I think a lot. One of my earliest memories was of the woman who looked after the neighbor kids, an old (to my 4 year old self) African American woman. She would sit in her chair and close her eyes. I'd ask what's wrong, and she'd say, "I'm just thinking." She was the first example I had that it was alright to just sit in a chair and think. She would also tell me that some days she just had the blues. I'd never thought that blues were something someone could have.
One might say that this woman, obscure in memory - my parents wouldn't have known her since she worked at the neighbor's, and I never knew her name - has had a great influence on my life. I find myself, even as I type this, thinking, my heart filled with the blues. My blues are not the same as hers, of course. I think that everyone's blues are their own. When people try to understand or belittle -" my god, they're even trying to take my blues away from me", is all I can think.
I treasure this gift of thinking - just closing my eyes and thinking. Later in kindergarten, the teachers cajoled us to put our thinking caps on. But I didn't need to - I was already thinking. And the blues, sure they're a burden and cause a certain quiet and a certain reluctance. I find though that they've given my life a contour, a refrain, that brings a kind of reassurance. I think it's been asked before: Why do the blues make us happy? But the answer is unimportant. As Blanchot wrote, the answer itself is the question's adversity.Questions only need to be asked. It need not be a two part code, a q and a; instead, only Qs - all the way.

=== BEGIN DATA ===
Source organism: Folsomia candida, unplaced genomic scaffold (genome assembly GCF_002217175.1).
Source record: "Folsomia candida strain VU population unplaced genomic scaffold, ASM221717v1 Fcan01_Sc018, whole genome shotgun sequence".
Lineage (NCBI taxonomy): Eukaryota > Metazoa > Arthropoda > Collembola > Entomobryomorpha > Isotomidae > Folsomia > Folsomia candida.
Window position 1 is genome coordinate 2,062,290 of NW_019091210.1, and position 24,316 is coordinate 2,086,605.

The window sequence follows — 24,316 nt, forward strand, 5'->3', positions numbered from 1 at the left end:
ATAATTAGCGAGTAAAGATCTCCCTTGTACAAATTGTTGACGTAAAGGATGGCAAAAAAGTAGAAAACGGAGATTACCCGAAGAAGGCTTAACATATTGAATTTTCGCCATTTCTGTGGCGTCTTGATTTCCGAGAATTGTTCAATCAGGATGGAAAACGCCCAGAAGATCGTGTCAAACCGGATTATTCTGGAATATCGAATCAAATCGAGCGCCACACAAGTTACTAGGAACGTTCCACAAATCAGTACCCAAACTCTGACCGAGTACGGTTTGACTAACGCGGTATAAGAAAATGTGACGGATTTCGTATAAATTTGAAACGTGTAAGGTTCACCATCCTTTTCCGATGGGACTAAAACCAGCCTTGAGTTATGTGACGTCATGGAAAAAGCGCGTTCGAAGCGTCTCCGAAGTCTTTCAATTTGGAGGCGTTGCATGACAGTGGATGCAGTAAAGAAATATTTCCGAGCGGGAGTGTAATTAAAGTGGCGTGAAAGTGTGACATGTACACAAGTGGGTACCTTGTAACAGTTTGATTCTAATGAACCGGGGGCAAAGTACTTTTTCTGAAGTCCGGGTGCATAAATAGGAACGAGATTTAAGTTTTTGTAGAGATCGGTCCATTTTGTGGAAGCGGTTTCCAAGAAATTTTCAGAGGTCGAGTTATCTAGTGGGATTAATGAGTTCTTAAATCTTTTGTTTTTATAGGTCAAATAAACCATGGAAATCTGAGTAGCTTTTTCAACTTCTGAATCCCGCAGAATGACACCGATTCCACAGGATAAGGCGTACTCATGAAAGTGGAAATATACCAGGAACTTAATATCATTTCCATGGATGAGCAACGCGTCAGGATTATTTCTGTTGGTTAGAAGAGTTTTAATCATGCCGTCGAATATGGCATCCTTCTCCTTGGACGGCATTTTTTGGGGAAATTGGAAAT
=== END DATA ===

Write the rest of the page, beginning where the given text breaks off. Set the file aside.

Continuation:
Why do we feel compelled to answer questions? Speaking with Job, God asks a series of questions: How deep is the ocean, how high is the sky type questions - questions we actually know the answers to. I've jokingly pictured Job answering much to Yahweh's consternation. We do know the answers to these rhetorical questions now. The crazy thing about Job is that God doesn't answer Job's question. God answers the question God asks. God tells Job's friends that Job was right - but God doesn't answer Job's question of causality: Why did you do this? Why did my children die? Why did I have to suffer the stupid consolation of my friends (and what could be worse than when our friends console us stupidly? Their silence was better)?
Leave the question of the blues. The blues need not justify themselves. And let me think in my chair - as I would let you.